school should have Christian
character, intellectual ability, tact and
feel the responsibility of the work.
The teacher si ould make a thorough
preparation of the lesson and know
how to present it. Teachers should
be selected from the best available
material and trained by means of normals,
conventions, teachers' training
course and private.
A well organized home, a well conducted
school and ti-e church are the
factors that make for Christian citizenship.
E>r. G. Y. Hunter made a
very strong address on the temperance
cause. Ruth Hunter delivered aj
recitation, her subject being, "A Fathar'a
Hie following resolutions were
"Deploring the titanic evils of tf:e
manufacture and sale of intoxicating
'drink, and in view of ttje approaching
election on September Hth, on
question of State-wide prohibition.
Resolved, first, That it is the convic- j
GERMANS STILL FAIL
TO OCCUPY WARSAW
RUSSIANS WITHDRAW WITH
FIGHTS IN THE REAR,
Climax to Austro-German Offensive in
- East Expected Hourly?Activity
London, Aug. 1.?The anniversary
of war's outbreak passed without the
Germans occupying Warsaw, said to
be part of their program. However,
news of this climax to the AustroGerman
offensive in ti~e east is expected
hourly, for what little information
is allowed to leak through declares'
the Russians for several days
(ave been withdrawing to the Brest
i line, lea.ing small forces to fight rear
guard actions so that the main armies
may make good their retreat.
These rearguard actions have developed
into fairly large battles, as
the Russians, whose steadiness has
been phenominal in face of defeat, are
offering stubborn resistance and delivering
powerful counterattacks. They
have prevented Field Marshal von
Hinderburg from throwing more of his
troops across the Narew, repulsed German
attacks- northwest of Warsaw and
driven back to the river some of the
invading troops who crossed the Vis
tula south of Warsaw.
In the southeast Field /Marshal von
Mackensen continues his /victorious
advance. He has swept aside the resistance
of t):e Russians and forced
them to retreat along both bank of the
Bug. The Germans already have
parsed Chelm in pursuit. Thus on this
front the retirement of the Warsaw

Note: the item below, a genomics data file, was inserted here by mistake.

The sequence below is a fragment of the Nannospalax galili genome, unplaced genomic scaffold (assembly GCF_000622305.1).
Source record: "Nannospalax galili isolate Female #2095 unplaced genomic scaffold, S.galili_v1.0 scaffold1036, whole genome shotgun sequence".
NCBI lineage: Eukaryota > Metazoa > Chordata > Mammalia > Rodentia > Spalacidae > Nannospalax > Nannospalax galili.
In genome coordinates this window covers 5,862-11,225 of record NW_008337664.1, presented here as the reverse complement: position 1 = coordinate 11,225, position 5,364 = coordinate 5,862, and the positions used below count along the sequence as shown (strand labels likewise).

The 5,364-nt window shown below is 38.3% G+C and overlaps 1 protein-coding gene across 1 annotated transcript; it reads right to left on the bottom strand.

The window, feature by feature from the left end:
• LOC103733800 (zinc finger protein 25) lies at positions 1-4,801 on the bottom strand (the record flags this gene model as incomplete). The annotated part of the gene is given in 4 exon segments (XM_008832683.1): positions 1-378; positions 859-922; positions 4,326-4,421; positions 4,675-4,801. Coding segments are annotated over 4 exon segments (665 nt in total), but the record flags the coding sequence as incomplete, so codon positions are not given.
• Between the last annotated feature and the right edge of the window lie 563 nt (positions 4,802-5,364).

armies is seriously threatened.
During the montL of July Berlin
cays the Germans captured more than
95,00u Russians between the Pilica
river and the Baltic alone.
The Russians, according to Petrograd,
have stopped Gen. von Buelow's
advance iur Kovno province towards
the Vilna-Petrograd railway. If
Grand Duke Nicholas is to hold the
Brest line after his retirement from v
Warsaw it is necessary that Gen. von
Buelow's offensive be arrested, for
I should he reach the railway he would
interfere seriously with the Russian
It is not yet certain whether the
Russian armies can make good their
retirement from Warsaw. The AustroGermans
Have moved up very strong
reinforcements to hasten their encircling
movement. The appearance of
troops also suggests that the German
staff will not be satisfied with the capture
of the city or even the destruction
of part of the Russian army, but
should this be accomplished will at!
| tack the Brest line and endeavor finall
lv to crush the entire Russian forces.
Meanwhile the Germans, who appear
to have an inexhaustible supply
of munitions, are fighting desperately
to retain every position they l':.old in
the west. They have recaptured part
of the trenches lost to the British near
Hcoge and are trying to regain what
t! ey lost to the French in the iMuenster
region of Alsace ^
j ? An unconfirmf.. report from Rome
tonight says the Austrians are preparing
to evacuate Trieste and already
have removed the machinery of the
tion of this convention that all Christian
people and all others who stand
for the material, moral and spiritual
welfare of South Carolina and the salvation
of our young men from the
demon of rum, should earnestly and
incessantly pray, labor and vote for
"Resolved, second. H:at this conven
tion urge the pastors, Sunday schools
and churches of this townsfcip and of
the State to do all in their power to Insure
a sweeping victory at the poll3
on September 14th."
T e thanks of the convention were
extended to the Bethel Sunday school
and the people of the surrounding community
for the hospitable entertainment
of the convention.
The following officers were elected:
President?J. S. Wheeler.
Vice President?W. H. Loa&
Secretary?D. M. Langford.
lT:e convention "was well attested.
Much enthusiasm, was manifested and
will certainly result in good.